On 19th March the Supreme Court gave its judgment in the important case of Tomlinson-Blake v Royal Mencap Society, which dealt with the question of whether staff carrying out overnight ‘sleep-in’ shifts in the care sector are entitled to be paid the national minimum wage (NMW) for the whole duration of those shifts.
Dismissing Ms Tomlinson-Blake’s appeal, the Supreme Court concluded that a care worker was not entitled to be paid the NMW for the whole time that they were on a sleep-in shift.
Mencap employed Ms Tomlinson-Blake as a care support worker. She was one of a team who worked a mix of day shifts and overnight sleep-in shifts at two residential properties, providing 24-hour care to individuals with learning difficulties who lived there.
During sleep ins, no specific tasks were allocated to Ms Tomlinson-Blake, but she was required to remain at the homes throughout the shift and to keep out a ‘listening ear’ in case her support was needed. If it was, she was required to intervene. In reality, the need to intervene was infrequent: she had only had to get up on six occasions in the previous 16 months. The evidence was that she was positively expected to get a good night’s sleep as she might have to work the following day.
Ms Tomlinson-Blake received an allowance for the whole sleep-in shift plus one hour’s pay. She claimed the NMW for the full duration of each sleep-in shift.
Workers, in any pay reference period, have the right to be paid an hourly rate of remuneration for work performed. The NMW Regulations make provision with respect to the time for which the worker is to be treated as working and therefore entitled to the minimum wage.
Ms Tomlinson-Blake’s appeal concerned one type of work provided for in the Regulations, i.e., ‘time work’ which is defined as work in respect of which a worker was paid by reference to the amount of time worked.
Time work includes hours when a worker is available, and required to be available, at or near a place of work for the purposes of working unless the worker is at home. Hours when a worker is available only includes hours when the worker is awake for the purposes of working, even if a worker by arrangement sleeps at or near a place of work and the employer provides suitable facilities for sleeping.
If a worker has to be available at a place of work where suitable sleep facilities are provided, the worker is only paid the NMW for the time when they are “awake for the purposes of working”.
In several earlier judgments, care workers had been found to be working throughout sleep-ins (even though they were sleeping),for example because they could not leave site or were present pursuant to a statutory obligation on the employer. This case reverses the view that sleep-in shifts could qualify for the NMW.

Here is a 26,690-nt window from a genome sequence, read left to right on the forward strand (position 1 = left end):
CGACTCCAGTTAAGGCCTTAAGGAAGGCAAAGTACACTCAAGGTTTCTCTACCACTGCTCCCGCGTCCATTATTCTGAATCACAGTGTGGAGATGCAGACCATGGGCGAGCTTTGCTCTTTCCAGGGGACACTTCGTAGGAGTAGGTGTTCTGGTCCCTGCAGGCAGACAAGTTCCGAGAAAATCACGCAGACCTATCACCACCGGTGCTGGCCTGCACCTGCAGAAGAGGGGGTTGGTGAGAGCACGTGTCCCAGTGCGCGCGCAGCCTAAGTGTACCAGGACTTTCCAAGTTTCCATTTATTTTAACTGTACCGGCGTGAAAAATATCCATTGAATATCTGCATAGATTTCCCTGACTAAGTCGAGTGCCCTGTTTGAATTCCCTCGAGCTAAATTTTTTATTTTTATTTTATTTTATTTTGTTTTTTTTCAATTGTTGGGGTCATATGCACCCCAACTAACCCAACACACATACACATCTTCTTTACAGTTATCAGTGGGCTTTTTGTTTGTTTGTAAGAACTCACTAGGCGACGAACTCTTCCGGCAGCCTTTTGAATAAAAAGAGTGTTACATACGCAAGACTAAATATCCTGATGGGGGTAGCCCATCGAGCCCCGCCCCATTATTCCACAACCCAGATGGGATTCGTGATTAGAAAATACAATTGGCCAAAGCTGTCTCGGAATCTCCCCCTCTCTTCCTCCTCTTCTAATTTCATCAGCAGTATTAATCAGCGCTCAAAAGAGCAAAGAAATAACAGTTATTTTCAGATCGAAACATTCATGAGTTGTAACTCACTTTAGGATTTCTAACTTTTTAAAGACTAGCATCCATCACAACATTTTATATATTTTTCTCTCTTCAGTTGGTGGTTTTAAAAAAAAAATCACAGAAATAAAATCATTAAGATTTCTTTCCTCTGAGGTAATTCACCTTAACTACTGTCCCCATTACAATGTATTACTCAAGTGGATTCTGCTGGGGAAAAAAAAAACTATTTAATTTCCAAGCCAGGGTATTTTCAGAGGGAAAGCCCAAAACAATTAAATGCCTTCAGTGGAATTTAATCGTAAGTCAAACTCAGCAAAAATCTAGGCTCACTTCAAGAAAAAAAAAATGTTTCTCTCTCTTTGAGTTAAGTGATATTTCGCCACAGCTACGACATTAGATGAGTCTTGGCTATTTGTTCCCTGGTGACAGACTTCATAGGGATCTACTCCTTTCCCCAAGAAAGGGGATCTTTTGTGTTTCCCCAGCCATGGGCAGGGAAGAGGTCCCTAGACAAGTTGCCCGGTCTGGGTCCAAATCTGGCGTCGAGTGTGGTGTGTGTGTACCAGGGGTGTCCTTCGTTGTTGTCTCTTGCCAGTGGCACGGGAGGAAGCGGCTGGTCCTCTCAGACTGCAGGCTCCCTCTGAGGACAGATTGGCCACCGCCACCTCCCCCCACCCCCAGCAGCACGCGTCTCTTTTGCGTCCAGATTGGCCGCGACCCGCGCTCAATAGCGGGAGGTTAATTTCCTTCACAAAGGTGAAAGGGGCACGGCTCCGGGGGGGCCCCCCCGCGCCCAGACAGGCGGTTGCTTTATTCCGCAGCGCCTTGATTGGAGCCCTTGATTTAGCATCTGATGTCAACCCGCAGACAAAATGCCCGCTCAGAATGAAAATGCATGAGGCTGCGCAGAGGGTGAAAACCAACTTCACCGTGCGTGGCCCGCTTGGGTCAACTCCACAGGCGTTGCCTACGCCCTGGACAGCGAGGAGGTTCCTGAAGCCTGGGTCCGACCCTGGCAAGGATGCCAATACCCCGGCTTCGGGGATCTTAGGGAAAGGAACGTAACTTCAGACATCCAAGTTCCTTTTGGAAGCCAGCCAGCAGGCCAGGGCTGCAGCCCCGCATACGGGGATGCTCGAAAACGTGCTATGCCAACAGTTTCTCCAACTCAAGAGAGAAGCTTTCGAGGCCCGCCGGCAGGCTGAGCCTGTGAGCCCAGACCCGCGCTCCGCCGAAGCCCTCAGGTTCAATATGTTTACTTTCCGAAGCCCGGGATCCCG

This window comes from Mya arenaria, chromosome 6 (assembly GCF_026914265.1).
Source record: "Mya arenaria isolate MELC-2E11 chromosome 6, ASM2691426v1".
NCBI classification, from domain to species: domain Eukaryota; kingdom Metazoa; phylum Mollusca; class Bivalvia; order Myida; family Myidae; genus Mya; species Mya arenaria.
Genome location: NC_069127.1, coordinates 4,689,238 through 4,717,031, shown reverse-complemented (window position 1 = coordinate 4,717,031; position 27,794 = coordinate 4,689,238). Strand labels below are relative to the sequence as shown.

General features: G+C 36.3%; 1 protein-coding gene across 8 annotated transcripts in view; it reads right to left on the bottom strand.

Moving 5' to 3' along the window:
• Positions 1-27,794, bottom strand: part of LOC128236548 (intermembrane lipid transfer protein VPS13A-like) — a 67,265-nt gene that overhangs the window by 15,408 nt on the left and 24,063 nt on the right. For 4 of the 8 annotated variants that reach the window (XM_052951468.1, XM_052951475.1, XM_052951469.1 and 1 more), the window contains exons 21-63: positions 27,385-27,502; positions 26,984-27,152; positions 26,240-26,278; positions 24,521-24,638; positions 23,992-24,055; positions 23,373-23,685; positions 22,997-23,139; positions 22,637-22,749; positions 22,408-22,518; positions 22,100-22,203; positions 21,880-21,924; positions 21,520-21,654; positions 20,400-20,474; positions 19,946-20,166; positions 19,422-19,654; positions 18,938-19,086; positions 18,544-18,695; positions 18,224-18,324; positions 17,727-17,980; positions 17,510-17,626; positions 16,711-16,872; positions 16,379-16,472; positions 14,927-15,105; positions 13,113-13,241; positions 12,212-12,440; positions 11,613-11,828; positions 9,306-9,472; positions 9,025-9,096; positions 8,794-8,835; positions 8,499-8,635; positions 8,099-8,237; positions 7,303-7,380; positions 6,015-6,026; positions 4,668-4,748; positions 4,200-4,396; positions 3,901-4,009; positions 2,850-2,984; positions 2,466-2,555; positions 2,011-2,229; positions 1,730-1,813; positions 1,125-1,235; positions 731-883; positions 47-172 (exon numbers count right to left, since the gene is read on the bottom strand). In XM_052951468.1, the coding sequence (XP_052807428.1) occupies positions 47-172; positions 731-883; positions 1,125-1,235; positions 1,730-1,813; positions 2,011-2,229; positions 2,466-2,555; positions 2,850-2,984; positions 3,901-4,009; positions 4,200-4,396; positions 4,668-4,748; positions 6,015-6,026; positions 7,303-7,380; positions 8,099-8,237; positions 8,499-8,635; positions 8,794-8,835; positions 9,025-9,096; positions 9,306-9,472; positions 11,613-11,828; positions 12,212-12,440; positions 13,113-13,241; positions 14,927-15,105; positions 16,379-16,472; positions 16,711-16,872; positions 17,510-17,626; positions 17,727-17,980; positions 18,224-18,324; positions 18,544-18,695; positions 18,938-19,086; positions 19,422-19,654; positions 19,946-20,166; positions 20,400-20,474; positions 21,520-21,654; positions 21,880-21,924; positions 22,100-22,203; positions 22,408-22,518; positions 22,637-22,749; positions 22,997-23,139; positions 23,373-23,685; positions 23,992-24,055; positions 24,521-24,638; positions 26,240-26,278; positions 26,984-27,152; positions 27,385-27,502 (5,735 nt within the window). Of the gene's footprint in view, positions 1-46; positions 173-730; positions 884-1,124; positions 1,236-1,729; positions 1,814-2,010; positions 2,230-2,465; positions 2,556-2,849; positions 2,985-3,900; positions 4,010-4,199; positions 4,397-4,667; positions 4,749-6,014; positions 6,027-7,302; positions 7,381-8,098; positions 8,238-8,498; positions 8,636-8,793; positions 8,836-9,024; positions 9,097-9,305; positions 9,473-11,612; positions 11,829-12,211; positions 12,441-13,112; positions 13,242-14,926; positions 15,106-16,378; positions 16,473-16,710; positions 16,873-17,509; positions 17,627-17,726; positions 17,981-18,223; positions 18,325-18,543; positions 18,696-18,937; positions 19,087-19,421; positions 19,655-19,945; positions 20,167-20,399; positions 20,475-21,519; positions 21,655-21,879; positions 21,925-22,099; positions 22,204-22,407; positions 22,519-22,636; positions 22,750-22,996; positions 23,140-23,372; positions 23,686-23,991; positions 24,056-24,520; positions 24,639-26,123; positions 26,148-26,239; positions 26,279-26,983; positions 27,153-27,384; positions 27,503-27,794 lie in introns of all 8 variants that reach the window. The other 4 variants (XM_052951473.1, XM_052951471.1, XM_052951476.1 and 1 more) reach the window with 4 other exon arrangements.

The Supreme Court made the following key findings:
- For the purposes of deciding whether a person is 'working' under the NMW provisions, it does not matter that a worker is at their employer's direction or required to follow instructions;
- The Low Pay Commission had not intended that anyone who was permitted to sleep could be deemed to be 'working' or engaged in time work;
- In the definition of time work the phrase "awake for the purposes of working" is composite and cannot be broken up into 'awake' and 'for the purposes of working'. Any time not asleep cannot therefore be 'time work';
- The multi-factor test to determine whether someone was 'working' simply by being present before deciding whether they were engaged in time work, is not required under the NMW Regulations and should not be followed;
- If a worker is called on to respond to someone's care needs (or any other duties) when on a shift, that time will count as time work and be subject to the NMW.
This judgment will have an enormous impact on the care sector. The potential liability – estimated in the hundreds of millions of pounds across the sector – would have threatened some providers’ future viability had they been obliged to pay their staff the NMW for the whole of sleep-in shifts.
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Although every effort has been made to ensure the accuracy of the information contained in this blog, nothing herein should be construed as giving advice and no responsibility will be taken for inaccuracies or errors.
Copyright © 2021 all rights reserved. You may copy or distribute this blog as long as this copyright notice and full information about contacting the author are attached. The author is Kate Russell of Russell HR Consulting Ltd.
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